Review: Midnight Duet

Recap: A playful, more sexually-charged and less violent play on The Phantom of the Opera, The Midnight Duet is a modern telling of an opera house owner, tormented by a dark past and deformed face who falls deeply in love with a singer. Midnight Duet is a like Phantom meets Fifty Shades of Grey. The characters in Phantom are all updated here; Erik becomes Erika, a woman who has left Broadway after a chandelier fell on her face (also a direct reference to Phantom) and escapes to Paris, Nevada to manage her family’s old opera house that remains there but in bad shape. Christine in Phantom becomes Christof, the lead singer and manager of a German metal rock band, which stays at the opera house in Paris to workshop their a new album, inspired by America. Raoul remains Raoul in Duets, and attempts to buy Erika’s opera house from her.

When Christof requests that his band stay at the opera house, initially Erika sees dollar signs. She is broke and barely able to pay her debts on the building, so she is happy to oblige and let the band stay there for a high price. What she doesn’t expect is to fall madly in love with the band’s lead singer, Christof. In this modern re-telling of Phantom, however, the feelings are very much mutual. Christof’s ex-girlfriend had recently quit the band as a keyboardist and moved on with a new lover, so Christof finally lets go and allows himself to indulge in Erika. The two have a lustful and detailed, steamy affair that ultimately turns out to be true love.

But the state of the theater is still in shambles. Erika receives an offer from Raoul, a hotel manager in Las Vegas, to buy it outright and offers Erika the opportunity to perform there regularly. But as a former Broadway star, Erika doesn’t want to be relegated to performing covers in a theater that no one visits when her dream is to be a true star. She also wants to continue to own the theater out of respect to the history of her family. When Christof’s ex comes back to return to both the band and a relationship with Christof, the “what are we going to do?” questions get tangled in a web of love, allegiance, commitment, legacy and confusion.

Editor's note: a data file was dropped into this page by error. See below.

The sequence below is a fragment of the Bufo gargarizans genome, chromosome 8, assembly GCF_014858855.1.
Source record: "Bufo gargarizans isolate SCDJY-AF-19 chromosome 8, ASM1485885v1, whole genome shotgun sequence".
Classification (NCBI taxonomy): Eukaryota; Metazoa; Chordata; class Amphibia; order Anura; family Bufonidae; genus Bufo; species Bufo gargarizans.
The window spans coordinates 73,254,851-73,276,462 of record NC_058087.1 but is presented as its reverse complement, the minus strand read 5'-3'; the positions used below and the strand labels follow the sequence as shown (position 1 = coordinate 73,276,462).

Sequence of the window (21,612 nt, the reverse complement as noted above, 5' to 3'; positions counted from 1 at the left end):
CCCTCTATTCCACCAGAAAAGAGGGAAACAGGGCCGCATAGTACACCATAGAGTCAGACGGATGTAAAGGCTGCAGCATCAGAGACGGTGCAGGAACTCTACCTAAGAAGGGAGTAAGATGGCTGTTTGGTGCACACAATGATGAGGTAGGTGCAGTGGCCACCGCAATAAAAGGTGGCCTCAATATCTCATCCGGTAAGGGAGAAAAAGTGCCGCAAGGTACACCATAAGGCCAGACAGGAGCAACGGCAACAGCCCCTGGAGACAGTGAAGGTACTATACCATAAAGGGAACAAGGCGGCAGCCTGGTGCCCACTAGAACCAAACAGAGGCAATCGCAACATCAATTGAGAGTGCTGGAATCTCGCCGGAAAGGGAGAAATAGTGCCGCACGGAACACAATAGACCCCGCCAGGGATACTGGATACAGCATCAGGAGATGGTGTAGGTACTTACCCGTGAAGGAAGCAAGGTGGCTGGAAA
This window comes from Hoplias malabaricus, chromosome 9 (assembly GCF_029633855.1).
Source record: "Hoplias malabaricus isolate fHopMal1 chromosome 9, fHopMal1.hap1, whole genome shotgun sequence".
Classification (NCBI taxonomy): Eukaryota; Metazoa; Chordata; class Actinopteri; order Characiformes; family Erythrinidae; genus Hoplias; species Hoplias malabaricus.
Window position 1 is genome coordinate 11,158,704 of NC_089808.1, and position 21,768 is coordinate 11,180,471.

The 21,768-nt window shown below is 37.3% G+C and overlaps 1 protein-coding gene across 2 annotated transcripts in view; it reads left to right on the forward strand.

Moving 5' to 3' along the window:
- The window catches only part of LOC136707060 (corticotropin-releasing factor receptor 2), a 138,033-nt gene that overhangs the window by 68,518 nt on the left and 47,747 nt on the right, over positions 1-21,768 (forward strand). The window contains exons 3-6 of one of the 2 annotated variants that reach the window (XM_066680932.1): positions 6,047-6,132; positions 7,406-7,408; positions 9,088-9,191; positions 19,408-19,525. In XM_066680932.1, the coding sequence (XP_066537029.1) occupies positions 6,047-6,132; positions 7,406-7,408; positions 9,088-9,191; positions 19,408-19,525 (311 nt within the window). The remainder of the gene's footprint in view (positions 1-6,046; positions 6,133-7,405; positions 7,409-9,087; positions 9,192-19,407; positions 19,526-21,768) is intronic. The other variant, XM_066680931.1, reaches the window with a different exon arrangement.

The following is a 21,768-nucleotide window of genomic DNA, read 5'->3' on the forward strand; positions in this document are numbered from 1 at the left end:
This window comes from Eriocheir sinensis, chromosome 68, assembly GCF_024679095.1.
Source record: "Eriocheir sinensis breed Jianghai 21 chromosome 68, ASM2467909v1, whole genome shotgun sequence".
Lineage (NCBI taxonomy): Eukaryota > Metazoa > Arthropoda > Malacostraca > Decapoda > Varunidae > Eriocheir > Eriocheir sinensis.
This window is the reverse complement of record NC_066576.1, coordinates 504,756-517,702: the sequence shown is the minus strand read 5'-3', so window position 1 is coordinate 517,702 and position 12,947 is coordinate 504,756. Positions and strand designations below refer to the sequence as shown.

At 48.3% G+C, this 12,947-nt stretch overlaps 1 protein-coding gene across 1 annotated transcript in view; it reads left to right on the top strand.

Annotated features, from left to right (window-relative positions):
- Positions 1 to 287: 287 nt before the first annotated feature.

Analysis: I’ll admit it. Midnight Duets is a little hokey. Some of the writing is a little cheesy, particularly the ways Erika and Christof lustfully describe each other. Do people really talk like that? And some plot details made me question how modern this story really was supposed to be: after all, metal bands? How is this band popular in 2023? Are we sure it’s not 1983? Erika’s love for her pet rats kind of freaked me out and seemed a little overdramatic at the climax (no spoilers, I promise!). But I will also say this: it’s a fun, light read.

As silly as some parts were, the sex scenes are intense and sexy, and I was gripped by the story of the opera house itself and what Erika would do to keep it open. I wish I knew a little more about why she felt such an allegiance to it. In the beginning of the book, Erika is a self-described “bad person,” who doesn’t speak fondly of the opera house. She feels stuck there. She had nowhere to go and nothing to do after her accident and injury left her jobless on Broadway, so I would have liked to hear more about why she so passionately wanted to save the theater.

As cheesy as their relationship was, I did love Erika and Christof and their gothic, dark relationship. They were clearly meant for each other and played into both each other’s fantasies and ideals of what a romantic partner should be. Overall, it was a fun, light read that kept me quickly turning pages.

MVP: Erika. She goes through a lot of growth in this story as she sets out on a mission to become an overall better, kinder person. She also does it while staying authentically true to herself: dark, twisty, direct with others and confident. When she ultimately performs with her scars showing, it’s clear she has undergone an emotional upgrade.

You can buy Midnight Duet in paperback for $9.98.

Or on you Kindle for free!

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